What are government budgets without political grandstanding, passing blame, and abdication of responsibility?
Fresh into the second year of her first term, state Sen. Alessandra Biaggi is applying what she learned last year to untangling Gov. Andrew Cuomo’s proposed 2020-21 budget. Although she’s still got a lot to learn about how political games are played in Albany, Biaggi doesn’t need a rulebook to see what’s going on.
“First and foremost, we have a deficit,” she said. “That’s undeniable.”
Last fall, the state’s budget division announced an updated financial outlook that contained a possible $6.1 billion shortfall for the next budget cycle, driven largely by the soaring costs of Medicaid.
In his State of the State address in early January, Cuomo shifted the deficit blame to local governments. Since the state froze local contributions in 2015, the governor said counties have added more people to Medicaid locally without “skin in the game” of having to pay for it.
Some budget hawks, like the right-leaning Empire Center for Public Policy, point out that much of the budget problem is self-inflicted. The state increased minimum wage from $9 to $15 in 2018 for many larger businesses, which added $1.5 billion to the deficit, according to the policy group. Cuomo increased across-the-board Medicaid payments to hospitals and nursing homes last year. The administration delayed nearly $2 billion in Medicaid payments in the current fiscal year’s budget instead of dealing with the deficit last winter.
The $178 billion executive budget unveiled in mid-January projected a nearly 2 percent increase in state funding. Included in the document were a number of policy changes like legalizing recreational marijuana, cash bail reform, continued business and middle-class tax decreases, and expansion of a child tax credit.
But the plan to make up more than $6 billion was more nebulous. About $2.5 billion would come from a Medicaid restructure, another $2 billion from tax receipts, and the final $1.8 billion in cuts to local aid programs. State officials mentioned possibly holding local governments accountable for any Medicaid overages beyond 3 percent.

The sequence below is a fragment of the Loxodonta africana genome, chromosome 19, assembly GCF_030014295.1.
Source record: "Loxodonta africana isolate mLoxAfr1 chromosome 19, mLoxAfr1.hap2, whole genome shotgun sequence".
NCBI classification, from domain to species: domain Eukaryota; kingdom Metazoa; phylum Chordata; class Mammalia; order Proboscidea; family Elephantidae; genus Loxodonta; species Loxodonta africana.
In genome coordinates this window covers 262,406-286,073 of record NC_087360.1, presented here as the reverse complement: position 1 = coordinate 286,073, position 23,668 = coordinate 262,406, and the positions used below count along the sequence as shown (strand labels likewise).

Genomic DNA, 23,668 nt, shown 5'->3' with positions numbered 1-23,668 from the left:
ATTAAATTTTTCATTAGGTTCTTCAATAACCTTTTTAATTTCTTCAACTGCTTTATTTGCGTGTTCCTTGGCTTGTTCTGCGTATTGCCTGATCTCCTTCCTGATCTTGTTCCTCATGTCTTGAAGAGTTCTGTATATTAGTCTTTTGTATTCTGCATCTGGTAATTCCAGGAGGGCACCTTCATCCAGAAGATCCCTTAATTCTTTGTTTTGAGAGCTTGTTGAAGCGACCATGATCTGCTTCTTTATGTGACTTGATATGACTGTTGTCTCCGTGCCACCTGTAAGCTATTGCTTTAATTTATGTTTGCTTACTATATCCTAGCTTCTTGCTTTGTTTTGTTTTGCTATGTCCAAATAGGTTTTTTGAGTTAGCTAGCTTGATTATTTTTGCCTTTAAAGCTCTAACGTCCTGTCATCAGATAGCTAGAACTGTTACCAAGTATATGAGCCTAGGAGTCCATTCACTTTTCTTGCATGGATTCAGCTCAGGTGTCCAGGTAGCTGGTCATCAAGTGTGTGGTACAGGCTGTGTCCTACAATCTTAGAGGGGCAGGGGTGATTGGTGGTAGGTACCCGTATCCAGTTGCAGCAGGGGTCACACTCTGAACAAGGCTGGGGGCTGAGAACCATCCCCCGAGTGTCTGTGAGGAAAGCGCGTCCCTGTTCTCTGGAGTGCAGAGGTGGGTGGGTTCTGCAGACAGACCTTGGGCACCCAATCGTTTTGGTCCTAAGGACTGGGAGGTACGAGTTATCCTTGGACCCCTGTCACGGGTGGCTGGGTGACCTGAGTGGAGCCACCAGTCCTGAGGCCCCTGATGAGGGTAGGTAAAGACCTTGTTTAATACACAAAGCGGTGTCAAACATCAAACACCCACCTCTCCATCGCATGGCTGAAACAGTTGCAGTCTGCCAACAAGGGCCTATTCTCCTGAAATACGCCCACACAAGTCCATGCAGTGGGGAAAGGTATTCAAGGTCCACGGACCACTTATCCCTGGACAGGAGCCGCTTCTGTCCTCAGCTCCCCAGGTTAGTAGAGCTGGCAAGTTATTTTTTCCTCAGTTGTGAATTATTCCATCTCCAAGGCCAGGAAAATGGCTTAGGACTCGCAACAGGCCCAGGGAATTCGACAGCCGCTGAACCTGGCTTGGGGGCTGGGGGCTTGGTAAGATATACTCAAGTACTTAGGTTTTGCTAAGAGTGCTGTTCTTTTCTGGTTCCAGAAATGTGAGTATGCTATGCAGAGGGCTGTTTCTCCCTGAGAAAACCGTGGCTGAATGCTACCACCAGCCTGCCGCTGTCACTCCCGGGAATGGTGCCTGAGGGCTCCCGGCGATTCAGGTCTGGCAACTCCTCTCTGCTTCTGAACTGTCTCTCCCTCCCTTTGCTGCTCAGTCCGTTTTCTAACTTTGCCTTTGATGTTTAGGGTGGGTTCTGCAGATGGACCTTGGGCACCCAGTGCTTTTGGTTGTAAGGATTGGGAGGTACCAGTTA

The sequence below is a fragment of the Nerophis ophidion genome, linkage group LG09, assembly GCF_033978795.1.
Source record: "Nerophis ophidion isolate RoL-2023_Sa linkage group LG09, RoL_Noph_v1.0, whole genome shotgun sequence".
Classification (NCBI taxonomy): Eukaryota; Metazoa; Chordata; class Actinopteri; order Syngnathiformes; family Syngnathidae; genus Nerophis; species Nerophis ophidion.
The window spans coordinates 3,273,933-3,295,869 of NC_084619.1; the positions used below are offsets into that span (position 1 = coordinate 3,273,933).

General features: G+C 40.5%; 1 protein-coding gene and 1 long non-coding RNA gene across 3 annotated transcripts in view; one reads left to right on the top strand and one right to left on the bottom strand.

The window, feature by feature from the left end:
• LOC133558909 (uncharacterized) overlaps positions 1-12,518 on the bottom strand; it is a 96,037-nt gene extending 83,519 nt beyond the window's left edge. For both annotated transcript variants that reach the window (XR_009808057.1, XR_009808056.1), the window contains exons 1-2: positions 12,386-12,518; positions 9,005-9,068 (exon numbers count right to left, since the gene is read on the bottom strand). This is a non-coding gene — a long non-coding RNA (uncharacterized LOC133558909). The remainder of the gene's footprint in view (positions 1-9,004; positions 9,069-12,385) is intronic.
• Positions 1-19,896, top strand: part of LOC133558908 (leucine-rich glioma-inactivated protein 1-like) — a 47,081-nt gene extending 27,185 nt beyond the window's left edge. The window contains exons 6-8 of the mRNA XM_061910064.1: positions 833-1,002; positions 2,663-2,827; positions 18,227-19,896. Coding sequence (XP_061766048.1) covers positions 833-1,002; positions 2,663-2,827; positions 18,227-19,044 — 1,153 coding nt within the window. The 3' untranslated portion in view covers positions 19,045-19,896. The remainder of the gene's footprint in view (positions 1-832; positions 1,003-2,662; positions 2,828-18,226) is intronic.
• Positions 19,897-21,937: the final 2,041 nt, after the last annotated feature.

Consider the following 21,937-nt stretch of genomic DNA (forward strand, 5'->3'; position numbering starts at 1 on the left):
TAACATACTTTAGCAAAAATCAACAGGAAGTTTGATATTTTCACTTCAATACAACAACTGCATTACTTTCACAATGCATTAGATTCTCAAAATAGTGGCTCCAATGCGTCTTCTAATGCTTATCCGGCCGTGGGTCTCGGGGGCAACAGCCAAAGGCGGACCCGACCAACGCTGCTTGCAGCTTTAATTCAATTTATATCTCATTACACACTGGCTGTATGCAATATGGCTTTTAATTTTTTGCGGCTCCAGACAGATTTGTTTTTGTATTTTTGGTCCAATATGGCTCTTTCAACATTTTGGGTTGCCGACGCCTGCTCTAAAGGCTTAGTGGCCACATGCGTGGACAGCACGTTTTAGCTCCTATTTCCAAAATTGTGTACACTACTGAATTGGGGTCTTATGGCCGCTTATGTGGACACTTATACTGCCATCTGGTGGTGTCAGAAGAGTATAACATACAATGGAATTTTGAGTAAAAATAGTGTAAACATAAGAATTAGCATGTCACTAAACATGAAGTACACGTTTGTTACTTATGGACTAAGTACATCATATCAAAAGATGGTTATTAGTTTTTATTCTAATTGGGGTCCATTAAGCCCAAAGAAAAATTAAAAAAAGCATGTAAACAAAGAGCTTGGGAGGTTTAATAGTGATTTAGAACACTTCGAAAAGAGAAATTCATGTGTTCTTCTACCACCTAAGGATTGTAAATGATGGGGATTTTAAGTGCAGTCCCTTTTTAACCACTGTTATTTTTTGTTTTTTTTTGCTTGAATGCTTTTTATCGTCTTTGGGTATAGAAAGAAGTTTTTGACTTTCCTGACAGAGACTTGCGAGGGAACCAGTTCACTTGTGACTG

Elected officials have pressed the governor for more detail. What kind of aid funding will disappear? Will there be a cap on how much local governments will be expected to supplement? How will this affect regular people, like those in the northwest Bronx?
The vagueness, the culpability, and the rhetoric hits a sour note among lawmakers. Attempts to obfuscate the origin of the deficit while casually threatening to cut already overburdened public services is “just out of line with what we are required to do as representatives,” Biaggi said.
Parts of the governor’s budget just don’t add up — particularly the touted increases in education funding.
“Every category that I’m going through and reading is like a sleight of hand,” the senator said, “like it’s switching things around and moving things around.”
Rather than propose a new revenue stream — like a “low-hanging” win with pied-à-terre tax on second homes — Biaggi and other progressives wonder why Cuomo first chose to cut services vital to low-income residents.
Although he’s been through a few decades of state budgets, the current conversation about Medicaid funding is troubling to Assemblyman Jeffrey Dinowitz.
Cuomo faced a $10 billion deficit in 2011, his first year as governor. He managed to close that gap not though raising taxes, but by large cuts to state programs. Some were straightforward cuts to operational budgets. Others were large reductions in spending for education and Medicare.
In the current situation, Dinowitz fears Cuomo plans to take the same approach. The governor assembled a Medicaid redesign team this month, co-chaired by Northwell Health hospital system head Michael Dowling and Dennis Rivera, former chief of the state’s largest health care union, 1199 SEIU. Cuomo tasked a similar group with a redesign in 2011.
“There was talk about eliminating waste, fraud, abuse, corruption and of course nobody would disagree with that. But usually that doesn’t amount to so much,” Dinowitz said. “The fact is, the Medicaid budget in particular has increased significantly in recent years.”
And that’s a good thing because more low-income people are getting the health care they need but can’t afford, he said. But the people Cuomo appoints to oversee cuts may not see it the same way. Some lawmakers fear nursing homes and other long-term care facilities will bear the brunt of the funding cuts.
“In addition, any time we cut a dollar for Medicaid, we’re losing $2,” Dinowitz said, “because whatever we cut, we lose the federal share as well.”.
That change could have lasting effects at home, Councilman Andrew Cohen said.
The city has “not budgeted money for if the state screws us — we’re not going to pay it, we shouldn’t pay it,” Cohen said. “The state made this commitment to the City of New York in terms of Medicaid, the state should not be trying to balance its budget on health care of poor people.”
His own district’s largest private employer, Montefiore Medical Center, depends on Medicaid to treat 80 percent of its patients, Cohen said. If the state paid less for medical care and fewer people were served, “the impact on the district — never mind the City of New York — would be profound.”
Expecting local governments to shoulder the overwhelming cost of health care doesn’t actually save anyone money in the long run, Cohen said. Uninsured people still go to emergency rooms when sick. That cost is handed off to state agencies that then scramble to find funding.
“Moving the deck chairs on the Titanic is not going to save anybody,” Cohen said.